For some, the road to motherhood can be fraught with formidable roadblocks, as was the case for actress Nia Vardalos, the famed actress and writer of My Big Fat Greek Wedding. She tells her story in Instant Mom, which is as compelling, witty and wonderful as her now-classic movie about Greek family life. While Vardalos filmed the movie, went on press tours and was eventually nominated for an Oscar, she was desperately enduring a series of fertility treatments and heartbreaking miscarriages. Her dream of becoming a mother was finally fulfilled in 2008 when she and her husband became the unimaginably proud parents of a 3-year-old daughter that they adopted via the foster-care system. “After years of praying to be parents,” Vardalos says, “this little miracle simply appeared.”
The first few months involved exhausting efforts by all to acclimate and build trust, and Vardalos never sugarcoats the details, though she always buffers them with her and her husband’s complete joy and adoration of their headstrong, vivacious little girl. Vardalos brings readers along for a delightful ride as she navigates the toddler and preschool years, ending the story with a helpful question-and-answer section about the adoptive process. Her goal is to educate her readers about adoption, and she achieves it in an endlessly entertaining fashion.
Comedian Carol Burnett also has a powerful mothering story to share. Like many, I grew up watching “The Carol Burnett Show” and still grin at the thought of her Tarzan yell and the unflappable Mrs. Wiggins. Now Burnett bares her soul in her touching memoir, Carrie and Me.
Carrie Hamilton was the oldest of Burnett’s three daughters, a young woman who shared both her mother’s looks and her wide-ranging talent as an actress and singer. Burnett highlights the great triumphs and tragedies of her beloved daughter’s life, filling in details with stories, diary entries and letters. The pair went public in 1979 about Carrie’s adolescent struggle with drugs and alcohol—a multi-year battle from which she ultimately emerged victorious. Mother and daughter later collaborated on a play about Carol’s early life, and the adult Carrie lived in a Colorado cabin while writing a story called “Sunrise in Memphis,” which is included in the book.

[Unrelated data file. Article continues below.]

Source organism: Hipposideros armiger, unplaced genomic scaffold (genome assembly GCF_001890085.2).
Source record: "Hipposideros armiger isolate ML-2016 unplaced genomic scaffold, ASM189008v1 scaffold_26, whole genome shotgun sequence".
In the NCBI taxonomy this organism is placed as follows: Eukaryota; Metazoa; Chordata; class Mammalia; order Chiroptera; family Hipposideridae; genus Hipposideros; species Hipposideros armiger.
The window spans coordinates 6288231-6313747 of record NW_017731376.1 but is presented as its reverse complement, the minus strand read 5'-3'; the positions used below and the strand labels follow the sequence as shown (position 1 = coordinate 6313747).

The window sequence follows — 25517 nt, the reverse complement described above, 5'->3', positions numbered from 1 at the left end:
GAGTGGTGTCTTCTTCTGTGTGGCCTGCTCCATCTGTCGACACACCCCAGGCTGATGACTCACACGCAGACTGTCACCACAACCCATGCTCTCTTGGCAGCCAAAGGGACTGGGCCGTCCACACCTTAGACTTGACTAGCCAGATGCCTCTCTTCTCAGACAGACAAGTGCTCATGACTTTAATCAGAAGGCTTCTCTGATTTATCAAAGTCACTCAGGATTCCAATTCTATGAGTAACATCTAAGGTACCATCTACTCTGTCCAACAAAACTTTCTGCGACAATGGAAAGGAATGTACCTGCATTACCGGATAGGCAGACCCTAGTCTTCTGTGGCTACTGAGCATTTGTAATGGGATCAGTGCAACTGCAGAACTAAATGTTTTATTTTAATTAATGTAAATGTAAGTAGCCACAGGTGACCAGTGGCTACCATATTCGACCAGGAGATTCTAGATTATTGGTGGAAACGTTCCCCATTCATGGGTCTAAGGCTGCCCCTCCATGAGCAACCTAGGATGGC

Sadly, Carrie’s bold spirit and artistic talent were cut short by lung cancer in 2002. Carol and Carrie were lucky to have each other, and their ironclad bond shines through in this short but sweet memoir.
A LIFE RENEWED
Like Nia Vardalos, Glennon Doyle Melton became something of an instant mom, but in a very different way. On Mother’s Day 2002, this unwed 26-year-old was shocked to discover she was pregnant. What’s more, she was battling bulimia, alcohol and drug addiction. Happily, her life of struggle has become one of triumph, which she describes in Carry On, Warrior.
Becoming a wife and mother was a turning point for Melton, who is now the mother of three and the successful creator of the blog Momastery.com, some essays from which are collected here. She calls herself a “reckless truth teller,” and like Anne Lamott (one of her favorite writers), Melton has dedicated her life not only to her family but to religious faith and humor. She explains that once her husband and first child entered her life, she realized, “If two such good, kind, full people needed and wanted and loved me, could I really be so worthless? Suddenly, it seemed that there might be parts of life that were beautiful and good and meant for ME.”
All four of these books will make readers laugh and cry in recognition, and think more deeply about their own roots and relationships.